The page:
One Sentence: 451 words

‘How does a blind man distinguish between all the tinned goods in the supermarket? I mean, how does he know what he’s buying?’

‘Well, if he’s really lucky, his dog might sniff out the right stuff for him. Or, there are these amazing people called shop assistants who, if you ask nicely, will help you out.’ The girl laughed and shook her head.

‘Oh yeah’ the first girl replied, now enlightened.

I heard this brief snippet of a conversation as I gingerly made my way down the tiled staircase away from the station, the heavy rain tapping on every surface as if impatient to turn Oxford Road into a river. The exchange made me smile, not because of the comical tone of the question but rather the very obviousness of it. I had never asked myself how a blind man might fare in the supermarket, amidst all the various brands of products, but it was – once I considered it – a fairly astute question. If I were suddenly to go blind overnight, how would I tackle the task of my weekly shop?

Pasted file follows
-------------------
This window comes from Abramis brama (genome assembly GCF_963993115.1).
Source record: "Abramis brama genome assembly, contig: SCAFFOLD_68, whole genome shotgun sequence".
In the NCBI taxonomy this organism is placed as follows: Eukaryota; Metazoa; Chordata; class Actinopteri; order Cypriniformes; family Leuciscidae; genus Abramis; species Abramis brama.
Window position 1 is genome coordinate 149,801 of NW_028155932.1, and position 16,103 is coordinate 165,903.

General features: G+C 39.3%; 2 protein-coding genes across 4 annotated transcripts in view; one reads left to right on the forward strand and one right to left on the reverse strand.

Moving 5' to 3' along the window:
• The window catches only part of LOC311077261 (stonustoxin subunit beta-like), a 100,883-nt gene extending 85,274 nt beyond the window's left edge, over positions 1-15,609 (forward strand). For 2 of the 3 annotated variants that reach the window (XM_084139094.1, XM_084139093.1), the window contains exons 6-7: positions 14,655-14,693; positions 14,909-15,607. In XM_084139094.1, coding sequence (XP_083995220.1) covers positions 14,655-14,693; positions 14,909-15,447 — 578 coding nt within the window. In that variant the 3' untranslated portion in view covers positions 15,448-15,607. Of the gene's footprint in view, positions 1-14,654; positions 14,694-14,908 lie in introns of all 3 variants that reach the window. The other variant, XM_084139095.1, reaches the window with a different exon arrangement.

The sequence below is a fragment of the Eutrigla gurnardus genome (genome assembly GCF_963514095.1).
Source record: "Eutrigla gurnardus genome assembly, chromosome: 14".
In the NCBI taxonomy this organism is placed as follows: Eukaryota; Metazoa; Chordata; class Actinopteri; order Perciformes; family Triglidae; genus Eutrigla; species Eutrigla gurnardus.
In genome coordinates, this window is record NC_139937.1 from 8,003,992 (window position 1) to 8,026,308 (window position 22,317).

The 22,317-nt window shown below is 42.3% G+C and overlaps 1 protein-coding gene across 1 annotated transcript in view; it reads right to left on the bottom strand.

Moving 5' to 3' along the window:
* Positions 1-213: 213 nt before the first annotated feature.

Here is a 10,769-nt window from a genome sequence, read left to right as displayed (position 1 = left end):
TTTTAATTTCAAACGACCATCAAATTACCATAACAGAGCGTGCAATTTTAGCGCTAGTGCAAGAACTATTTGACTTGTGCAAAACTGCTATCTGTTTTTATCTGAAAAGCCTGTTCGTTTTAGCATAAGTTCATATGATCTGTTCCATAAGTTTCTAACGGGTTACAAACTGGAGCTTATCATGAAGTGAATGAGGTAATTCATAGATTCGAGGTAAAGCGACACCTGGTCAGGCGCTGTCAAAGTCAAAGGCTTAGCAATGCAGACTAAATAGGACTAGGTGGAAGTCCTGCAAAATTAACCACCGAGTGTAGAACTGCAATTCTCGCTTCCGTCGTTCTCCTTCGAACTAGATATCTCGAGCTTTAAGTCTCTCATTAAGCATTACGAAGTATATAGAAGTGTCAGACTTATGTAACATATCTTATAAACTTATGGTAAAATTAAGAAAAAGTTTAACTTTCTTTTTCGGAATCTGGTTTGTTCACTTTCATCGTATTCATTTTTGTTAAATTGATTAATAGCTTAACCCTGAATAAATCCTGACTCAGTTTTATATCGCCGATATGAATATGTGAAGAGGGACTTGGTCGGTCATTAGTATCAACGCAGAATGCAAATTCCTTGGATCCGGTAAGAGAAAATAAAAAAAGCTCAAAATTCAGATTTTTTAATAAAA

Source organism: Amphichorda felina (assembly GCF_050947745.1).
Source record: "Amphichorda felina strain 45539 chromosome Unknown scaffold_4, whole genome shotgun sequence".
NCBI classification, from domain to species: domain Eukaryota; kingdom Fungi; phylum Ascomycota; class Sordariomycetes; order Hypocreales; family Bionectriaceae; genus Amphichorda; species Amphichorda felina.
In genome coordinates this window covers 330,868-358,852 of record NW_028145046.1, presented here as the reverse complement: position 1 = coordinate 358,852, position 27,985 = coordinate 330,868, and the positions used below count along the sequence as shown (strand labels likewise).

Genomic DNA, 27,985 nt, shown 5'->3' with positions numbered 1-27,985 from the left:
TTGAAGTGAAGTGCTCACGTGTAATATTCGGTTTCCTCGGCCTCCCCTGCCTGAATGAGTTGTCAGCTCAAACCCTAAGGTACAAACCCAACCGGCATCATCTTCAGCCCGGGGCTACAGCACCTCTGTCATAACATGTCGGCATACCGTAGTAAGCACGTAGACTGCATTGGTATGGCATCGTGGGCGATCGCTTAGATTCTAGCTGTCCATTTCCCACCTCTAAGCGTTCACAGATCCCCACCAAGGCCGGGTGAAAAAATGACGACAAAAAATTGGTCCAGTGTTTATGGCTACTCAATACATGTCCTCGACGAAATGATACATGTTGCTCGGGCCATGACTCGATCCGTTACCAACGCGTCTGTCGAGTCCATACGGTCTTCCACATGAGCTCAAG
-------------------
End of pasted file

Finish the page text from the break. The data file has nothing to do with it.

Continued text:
As the day went on, the rain relentlessly pounding at my office window, I couldn’t get that thought out of my head. How did the blind live their lives as normally as possible without constantly drawing attention to a need for help? Most especially, those who had lost their sight later in life: what must it be to have once been able to see a rainbow and have such a beautiful sight taken away? But then, if you had been blind for life, would you even know how to miss it?

The thoughts compounded all day until I became terrified that, if I went to sleep, I would wake up to a life of constant darkness. I wouldn’t know how to live as a blind person. I wouldn’t be able to cope.

Eventually, I picked up the telephone and called Brian. Safe, dependable Brian who would know just what to say to calm me down, or so I believed.

‘You should volunteer at the ‘seeing is believing’ campaign next week’ he suggested, further qualifying his statement with a list of potential benefits of the experience.

‘How do you even know about this?’ I asked accusingly.

‘My cousin, she’s been partially sighted for about fifteen years now. She had meningitis as a child.’

‘Oh,’ I replied sheepishly. ‘Okay, well, I suppose it can’t hurt.’

Somehow I felt I had been guilted into agreeing to partake. Having been a client of Brian’s for eight years, but never having asked about his family or anything remotely personal, I felt I suddenly owed him something more worthwhile than regular payment for his therapeutic advice.

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